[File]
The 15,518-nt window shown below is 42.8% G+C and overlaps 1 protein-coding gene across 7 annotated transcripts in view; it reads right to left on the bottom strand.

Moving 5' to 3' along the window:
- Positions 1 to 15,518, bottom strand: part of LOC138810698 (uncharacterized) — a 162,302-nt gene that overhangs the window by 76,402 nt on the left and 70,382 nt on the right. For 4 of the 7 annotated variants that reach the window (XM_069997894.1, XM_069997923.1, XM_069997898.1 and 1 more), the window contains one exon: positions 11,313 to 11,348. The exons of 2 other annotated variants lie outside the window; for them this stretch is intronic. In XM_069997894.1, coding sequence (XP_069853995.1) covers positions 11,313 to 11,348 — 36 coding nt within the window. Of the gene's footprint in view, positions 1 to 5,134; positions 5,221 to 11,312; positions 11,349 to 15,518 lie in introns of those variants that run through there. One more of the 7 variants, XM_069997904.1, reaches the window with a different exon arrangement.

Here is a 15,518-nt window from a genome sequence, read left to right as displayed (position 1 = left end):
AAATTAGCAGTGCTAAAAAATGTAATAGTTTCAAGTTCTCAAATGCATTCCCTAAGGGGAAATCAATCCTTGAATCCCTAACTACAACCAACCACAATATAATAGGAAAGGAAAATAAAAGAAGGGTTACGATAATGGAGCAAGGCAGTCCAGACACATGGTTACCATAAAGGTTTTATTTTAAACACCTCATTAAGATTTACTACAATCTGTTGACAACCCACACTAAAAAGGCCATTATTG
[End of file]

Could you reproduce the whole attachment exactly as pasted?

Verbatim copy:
The 15,518-nt window shown below is 42.8% G+C and overlaps 1 protein-coding gene across 7 annotated transcripts in view; it reads right to left on the bottom strand.

Moving 5' to 3' along the window:
- Positions 1 to 15,518, bottom strand: part of LOC138810698 (uncharacterized) — a 162,302-nt gene that overhangs the window by 76,402 nt on the left and 70,382 nt on the right. For 4 of the 7 annotated variants that reach the window (XM_069997894.1, XM_069997923.1, XM_069997898.1 and 1 more), the window contains one exon: positions 11,313 to 11,348. The exons of 2 other annotated variants lie outside the window; for them this stretch is intronic. In XM_069997894.1, coding sequence (XP_069853995.1) covers positions 11,313 to 11,348 — 36 coding nt within the window. Of the gene's footprint in view, positions 1 to 5,134; positions 5,221 to 11,312; positions 11,349 to 15,518 lie in introns of those variants that run through there. One more of the 7 variants, XM_069997904.1, reaches the window with a different exon arrangement.

Here is a 15,518-nt window from a genome sequence, read left to right as displayed (position 1 = left end):
AAATTAGCAGTGCTAAAAAATGTAATAGTTTCAAGTTCTCAAATGCATTCCCTAAGGGGAAATCAATCCTTGAATCCCTAACTACAACCAACCACAATATAATAGGAAAGGAAAATAAAAGAAGGGTTACGATAATGGAGCAAGGCAGTCCAGACACATGGTTACCATAAAGGTTTTATTTTAAACACCTCATTAAGATTTACTACAATCTGTTGACAACCCACACTAAAAAGGCCATTATTG